By Jake Thomas, January 24, 2020, for Oregon Capital Bureau
Portland nonprofit and Oregon Department of Corrections say effort would improve visitation areas and support families. Portland inmate Irvin Hines says visits from his children can be stressful.
The father of three children ages 5, 14 and 21, Hines is in custody at Portland's Columbia River Correctional Institution. He described the thin mat he and his young son had to sit on in a corner of the facility's cafeteria. He also talked about the tables' hard edges that seemed at the right height to bonk the heads of high-energy children.
He said mothers weren't eager to take their children to see parents behind bars and were often agitated by prison-visit clothing restrictions. Hines said an uninviting environment made it more difficult for incarcerated parents to maintain a connection with their children.
There were times Hines almost wished his young son would not visit him. But, he said that playing a role in his child's life was important. "I want to spend some time teaching him some lessons maybe I didn't get taught," Hines said.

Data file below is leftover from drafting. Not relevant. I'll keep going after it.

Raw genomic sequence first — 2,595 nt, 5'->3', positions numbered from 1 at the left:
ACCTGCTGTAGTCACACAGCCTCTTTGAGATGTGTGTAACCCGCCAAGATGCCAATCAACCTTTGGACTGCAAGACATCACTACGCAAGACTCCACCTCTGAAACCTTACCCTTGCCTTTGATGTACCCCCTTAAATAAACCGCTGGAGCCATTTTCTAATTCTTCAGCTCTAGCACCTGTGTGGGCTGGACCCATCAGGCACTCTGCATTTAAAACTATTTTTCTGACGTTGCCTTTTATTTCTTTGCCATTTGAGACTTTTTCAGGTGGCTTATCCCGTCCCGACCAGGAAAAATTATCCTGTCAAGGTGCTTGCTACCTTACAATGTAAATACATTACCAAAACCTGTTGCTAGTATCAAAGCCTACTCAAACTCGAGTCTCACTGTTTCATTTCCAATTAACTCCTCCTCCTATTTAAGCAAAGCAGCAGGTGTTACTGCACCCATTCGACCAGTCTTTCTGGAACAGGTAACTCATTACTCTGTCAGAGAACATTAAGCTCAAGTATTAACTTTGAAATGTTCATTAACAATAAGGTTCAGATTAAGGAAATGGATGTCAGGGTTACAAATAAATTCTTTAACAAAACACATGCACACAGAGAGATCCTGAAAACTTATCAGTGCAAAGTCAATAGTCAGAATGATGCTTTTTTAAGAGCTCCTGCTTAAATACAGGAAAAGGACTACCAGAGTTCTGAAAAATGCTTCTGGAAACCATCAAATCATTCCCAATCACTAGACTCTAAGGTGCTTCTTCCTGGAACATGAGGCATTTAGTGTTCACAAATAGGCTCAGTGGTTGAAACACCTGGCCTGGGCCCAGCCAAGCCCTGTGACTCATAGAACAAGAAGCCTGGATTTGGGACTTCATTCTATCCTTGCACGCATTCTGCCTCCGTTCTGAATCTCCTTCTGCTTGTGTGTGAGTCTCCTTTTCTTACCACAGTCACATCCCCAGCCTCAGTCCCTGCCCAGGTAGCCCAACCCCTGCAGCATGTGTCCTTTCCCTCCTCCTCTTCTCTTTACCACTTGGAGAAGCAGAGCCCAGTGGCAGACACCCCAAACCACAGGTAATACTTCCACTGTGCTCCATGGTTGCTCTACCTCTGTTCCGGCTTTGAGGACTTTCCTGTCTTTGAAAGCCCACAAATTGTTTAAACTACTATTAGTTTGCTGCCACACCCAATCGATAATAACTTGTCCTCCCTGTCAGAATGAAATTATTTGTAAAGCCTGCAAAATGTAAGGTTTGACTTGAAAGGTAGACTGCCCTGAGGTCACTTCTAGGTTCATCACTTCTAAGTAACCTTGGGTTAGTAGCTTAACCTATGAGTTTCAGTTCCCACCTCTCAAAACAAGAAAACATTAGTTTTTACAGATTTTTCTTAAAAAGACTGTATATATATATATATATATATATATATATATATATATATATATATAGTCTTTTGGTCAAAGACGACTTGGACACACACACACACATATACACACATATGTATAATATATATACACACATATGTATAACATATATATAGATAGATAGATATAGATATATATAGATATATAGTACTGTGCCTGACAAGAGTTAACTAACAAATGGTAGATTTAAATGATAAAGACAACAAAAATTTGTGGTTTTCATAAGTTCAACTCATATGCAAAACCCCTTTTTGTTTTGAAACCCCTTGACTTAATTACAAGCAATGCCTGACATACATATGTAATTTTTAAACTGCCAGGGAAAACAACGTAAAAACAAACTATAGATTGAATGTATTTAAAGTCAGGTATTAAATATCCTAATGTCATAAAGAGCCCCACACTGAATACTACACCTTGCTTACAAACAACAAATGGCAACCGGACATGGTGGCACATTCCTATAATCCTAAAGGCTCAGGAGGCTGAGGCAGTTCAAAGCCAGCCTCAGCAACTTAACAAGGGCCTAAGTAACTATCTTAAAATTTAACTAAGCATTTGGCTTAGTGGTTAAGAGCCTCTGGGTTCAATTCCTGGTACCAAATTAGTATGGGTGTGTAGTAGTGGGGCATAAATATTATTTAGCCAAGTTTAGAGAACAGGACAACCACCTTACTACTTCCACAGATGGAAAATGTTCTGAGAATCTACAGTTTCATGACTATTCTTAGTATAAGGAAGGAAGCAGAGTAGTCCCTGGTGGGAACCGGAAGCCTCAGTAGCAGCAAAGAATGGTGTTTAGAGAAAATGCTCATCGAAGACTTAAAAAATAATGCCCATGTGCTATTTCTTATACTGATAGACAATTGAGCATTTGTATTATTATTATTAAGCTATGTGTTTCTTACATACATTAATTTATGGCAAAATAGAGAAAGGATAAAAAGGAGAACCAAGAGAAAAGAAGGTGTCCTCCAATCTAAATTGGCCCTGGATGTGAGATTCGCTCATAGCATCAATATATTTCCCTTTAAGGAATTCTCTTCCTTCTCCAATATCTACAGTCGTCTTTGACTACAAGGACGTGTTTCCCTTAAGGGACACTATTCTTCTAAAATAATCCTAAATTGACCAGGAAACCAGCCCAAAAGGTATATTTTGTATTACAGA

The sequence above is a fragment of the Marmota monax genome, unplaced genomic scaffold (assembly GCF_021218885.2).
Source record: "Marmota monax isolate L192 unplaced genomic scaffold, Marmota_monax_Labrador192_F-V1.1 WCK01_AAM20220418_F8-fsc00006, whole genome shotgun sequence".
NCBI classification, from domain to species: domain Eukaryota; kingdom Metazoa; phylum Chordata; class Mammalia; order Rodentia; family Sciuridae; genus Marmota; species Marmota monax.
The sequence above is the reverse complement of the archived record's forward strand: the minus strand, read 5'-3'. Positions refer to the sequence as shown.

A new initiative unveiled in mid-January could help parents like Hines overcome barriers to staying connected with their children. In recent years, Oregon's Department of Corrections has sought to humanize and rehabilitate the more than 14,400 adults incarcerated in state prisons. An estimated 80% of incarcerated women and 65% of incarcerated men have children. Research shows that having an incarcerated parent has a negative effect on a child's wellbeing.
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